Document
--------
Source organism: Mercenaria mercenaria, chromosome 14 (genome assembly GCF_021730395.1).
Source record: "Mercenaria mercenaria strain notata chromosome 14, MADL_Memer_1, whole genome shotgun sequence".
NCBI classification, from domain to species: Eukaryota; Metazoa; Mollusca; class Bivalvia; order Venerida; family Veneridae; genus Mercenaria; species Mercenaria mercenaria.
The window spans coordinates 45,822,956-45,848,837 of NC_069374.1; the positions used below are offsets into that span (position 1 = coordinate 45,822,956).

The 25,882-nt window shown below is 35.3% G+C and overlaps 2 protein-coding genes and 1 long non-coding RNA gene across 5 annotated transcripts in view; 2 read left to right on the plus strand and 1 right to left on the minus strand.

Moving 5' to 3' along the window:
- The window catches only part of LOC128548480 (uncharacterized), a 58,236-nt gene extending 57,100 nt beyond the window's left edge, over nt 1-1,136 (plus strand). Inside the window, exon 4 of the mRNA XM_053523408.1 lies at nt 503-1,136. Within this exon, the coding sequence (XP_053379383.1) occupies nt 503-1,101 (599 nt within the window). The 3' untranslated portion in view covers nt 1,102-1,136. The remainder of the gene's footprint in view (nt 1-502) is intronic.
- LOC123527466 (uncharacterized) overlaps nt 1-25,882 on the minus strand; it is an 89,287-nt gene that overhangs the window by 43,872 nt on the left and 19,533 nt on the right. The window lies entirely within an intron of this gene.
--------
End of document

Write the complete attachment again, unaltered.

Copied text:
Source organism: Mercenaria mercenaria, chromosome 14 (genome assembly GCF_021730395.1).
Source record: "Mercenaria mercenaria strain notata chromosome 14, MADL_Memer_1, whole genome shotgun sequence".
NCBI classification, from domain to species: Eukaryota; Metazoa; Mollusca; class Bivalvia; order Venerida; family Veneridae; genus Mercenaria; species Mercenaria mercenaria.
The window spans coordinates 45,822,956-45,848,837 of NC_069374.1; the positions used below are offsets into that span (position 1 = coordinate 45,822,956).

The 25,882-nt window shown below is 35.3% G+C and overlaps 2 protein-coding genes and 1 long non-coding RNA gene across 5 annotated transcripts in view; 2 read left to right on the plus strand and 1 right to left on the minus strand.

Moving 5' to 3' along the window:
- The window catches only part of LOC128548480 (uncharacterized), a 58,236-nt gene extending 57,100 nt beyond the window's left edge, over nt 1-1,136 (plus strand). Inside the window, exon 4 of the mRNA XM_053523408.1 lies at nt 503-1,136. Within this exon, the coding sequence (XP_053379383.1) occupies nt 503-1,101 (599 nt within the window). The 3' untranslated portion in view covers nt 1,102-1,136. The remainder of the gene's footprint in view (nt 1-502) is intronic.
- LOC123527466 (uncharacterized) overlaps nt 1-25,882 on the minus strand; it is an 89,287-nt gene that overhangs the window by 43,872 nt on the left and 19,533 nt on the right. The window lies entirely within an intron of this gene.